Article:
• Aronson JE, Johnson DE, Hostetter MK, Traister M, Smith AM, Kothari V, Alonso M. Lead poisoning in children adopted from China. Pediatric Academic Societies Annual Meeting, May 1–4, 1999. Abstract #1381.
  • Eppinger MD, Aronson JE, Cunningham-Rundles C. Pneumocystis Carinii Pneumonia (PCP) in a 15 year old patient with chronic mucocutaneous candidiasis. American College of Allergy, Asthma, and Immunology. November 8–11, 1996.
  • Aronson JE, Who takes care of HIV-infected children on Long Island? Archives of Pediatrics and Adolescents Medicine. April 1995, p 109. Abstract #281.
  • Aronson JE, Reindl FJ, Marino RV. Pediatricians think that general pediatricians should be responsible for the primary care of HIV-infected children. Supplement to Archives of Pediatrics & Adolescent Medicine. April 1995. Abstract 280, p 109.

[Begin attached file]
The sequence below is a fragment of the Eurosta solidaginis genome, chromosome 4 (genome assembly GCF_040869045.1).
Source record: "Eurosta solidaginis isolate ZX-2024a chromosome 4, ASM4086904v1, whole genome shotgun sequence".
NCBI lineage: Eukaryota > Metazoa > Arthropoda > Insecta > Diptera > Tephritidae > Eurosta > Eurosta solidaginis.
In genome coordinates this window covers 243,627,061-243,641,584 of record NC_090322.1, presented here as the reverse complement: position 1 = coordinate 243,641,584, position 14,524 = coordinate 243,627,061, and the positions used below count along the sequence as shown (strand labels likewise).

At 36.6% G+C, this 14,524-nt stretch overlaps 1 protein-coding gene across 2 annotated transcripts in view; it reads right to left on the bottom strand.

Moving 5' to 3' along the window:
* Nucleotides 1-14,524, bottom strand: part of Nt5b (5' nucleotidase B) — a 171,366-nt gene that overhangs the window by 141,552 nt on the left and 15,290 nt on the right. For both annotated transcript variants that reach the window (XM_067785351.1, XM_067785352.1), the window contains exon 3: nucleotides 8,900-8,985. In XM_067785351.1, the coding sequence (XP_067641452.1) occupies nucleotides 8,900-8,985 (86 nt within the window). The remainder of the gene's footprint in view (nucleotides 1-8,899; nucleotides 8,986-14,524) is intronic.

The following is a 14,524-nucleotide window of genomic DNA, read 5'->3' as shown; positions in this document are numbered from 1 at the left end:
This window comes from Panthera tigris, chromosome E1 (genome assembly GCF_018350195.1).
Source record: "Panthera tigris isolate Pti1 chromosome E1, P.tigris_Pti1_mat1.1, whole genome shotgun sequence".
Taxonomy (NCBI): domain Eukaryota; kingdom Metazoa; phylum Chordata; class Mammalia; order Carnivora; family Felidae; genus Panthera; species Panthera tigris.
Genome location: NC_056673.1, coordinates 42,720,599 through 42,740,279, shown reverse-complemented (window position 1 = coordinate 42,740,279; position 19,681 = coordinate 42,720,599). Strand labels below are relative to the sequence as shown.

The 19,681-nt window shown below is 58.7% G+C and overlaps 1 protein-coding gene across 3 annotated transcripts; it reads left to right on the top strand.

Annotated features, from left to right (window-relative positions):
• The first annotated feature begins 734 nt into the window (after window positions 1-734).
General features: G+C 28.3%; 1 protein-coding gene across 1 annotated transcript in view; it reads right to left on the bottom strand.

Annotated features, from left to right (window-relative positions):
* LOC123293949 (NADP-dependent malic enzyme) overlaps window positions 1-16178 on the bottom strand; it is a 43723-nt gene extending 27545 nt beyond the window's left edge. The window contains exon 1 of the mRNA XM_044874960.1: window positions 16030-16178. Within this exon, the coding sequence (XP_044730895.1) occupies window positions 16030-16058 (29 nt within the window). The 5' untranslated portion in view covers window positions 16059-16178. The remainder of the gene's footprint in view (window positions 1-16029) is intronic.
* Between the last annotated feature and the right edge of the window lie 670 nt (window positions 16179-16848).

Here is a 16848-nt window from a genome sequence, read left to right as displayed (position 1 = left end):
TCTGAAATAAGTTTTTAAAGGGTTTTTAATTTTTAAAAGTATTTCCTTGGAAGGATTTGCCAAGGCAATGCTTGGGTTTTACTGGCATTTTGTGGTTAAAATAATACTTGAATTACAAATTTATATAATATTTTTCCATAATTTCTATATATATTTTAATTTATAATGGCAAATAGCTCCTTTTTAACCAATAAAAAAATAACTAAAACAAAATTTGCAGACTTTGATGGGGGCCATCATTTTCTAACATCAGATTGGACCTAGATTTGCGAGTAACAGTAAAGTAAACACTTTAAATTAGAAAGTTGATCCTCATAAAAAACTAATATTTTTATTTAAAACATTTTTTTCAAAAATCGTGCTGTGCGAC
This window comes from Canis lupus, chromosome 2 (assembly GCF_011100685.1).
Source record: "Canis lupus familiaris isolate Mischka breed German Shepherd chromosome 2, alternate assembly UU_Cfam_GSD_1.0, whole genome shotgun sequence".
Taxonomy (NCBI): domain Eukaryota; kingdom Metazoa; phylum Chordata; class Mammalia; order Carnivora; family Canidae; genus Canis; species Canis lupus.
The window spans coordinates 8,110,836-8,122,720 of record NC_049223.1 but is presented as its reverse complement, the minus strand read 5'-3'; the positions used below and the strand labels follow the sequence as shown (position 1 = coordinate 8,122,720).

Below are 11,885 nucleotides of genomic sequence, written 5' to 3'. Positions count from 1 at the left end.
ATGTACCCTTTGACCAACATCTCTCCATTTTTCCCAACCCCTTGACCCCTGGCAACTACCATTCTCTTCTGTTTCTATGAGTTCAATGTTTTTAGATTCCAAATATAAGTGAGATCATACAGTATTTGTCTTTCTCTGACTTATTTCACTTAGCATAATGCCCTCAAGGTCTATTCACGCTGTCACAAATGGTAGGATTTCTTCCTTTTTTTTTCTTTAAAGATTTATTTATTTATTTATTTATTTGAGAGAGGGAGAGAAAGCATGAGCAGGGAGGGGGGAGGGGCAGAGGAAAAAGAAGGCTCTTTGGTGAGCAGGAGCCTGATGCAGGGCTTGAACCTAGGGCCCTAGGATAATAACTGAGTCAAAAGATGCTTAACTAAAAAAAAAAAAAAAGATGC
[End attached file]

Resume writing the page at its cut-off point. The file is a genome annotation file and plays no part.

• Aronson JE, A pediatric resident practice can assure the same immunization status as a faculty pediatric practice. American Journal of Disease in Children. April 1993. Vol 147, p 431. Abstract #65.
  • Aronson JE, Sex Abuse in a Suburban Community in New Jersey. Pediatric Emergency Care. 1991, p 318.

References[edit]

  1. ^ "Aronson, Jane". Current Biography Yearbook 2011. Ipswich, MA: H.W. Wilson. 2011. pp. 22–25. ISBN 9780824211219. 
  2. ^ "Dr. Jane E. Aronson, DO". Health Grades, Inc. 2012. Retrieved 2 October 2012. 
  3. ^ a b "Jane E. Aronson, D.O.". Morgan Morgan Stanley Children's Hospital of New York-Presbyterian. Retrieved 10 March 2009. 
  4. ^ Cynthia Magriel Wetzler (22 August 1999). "Helping the Adoption of Russian Children". The New York Times. Retrieved 2 October 2012. 
  5. ^ Jane Aronson (2009-02-19). "About Dr. Aronson - CV". www.orphandoctor.com. Retrieved 10 March 2009. 
  6. ^ "Dr. Jane Aronson". The Huffington Post. Retrieved 2 October 2012. 
  7. ^ Jim Luce (2009-02-08). ""Orphan Doctor" Dedicated to Tomorrow's Thought Leaders". The Huffington Post. Retrieved 2009-03-06. 
  8. ^ "Bulgaria". Worldwide Orphans Foundation. 2012. Retrieved 2 October 2012. 

External links[edit]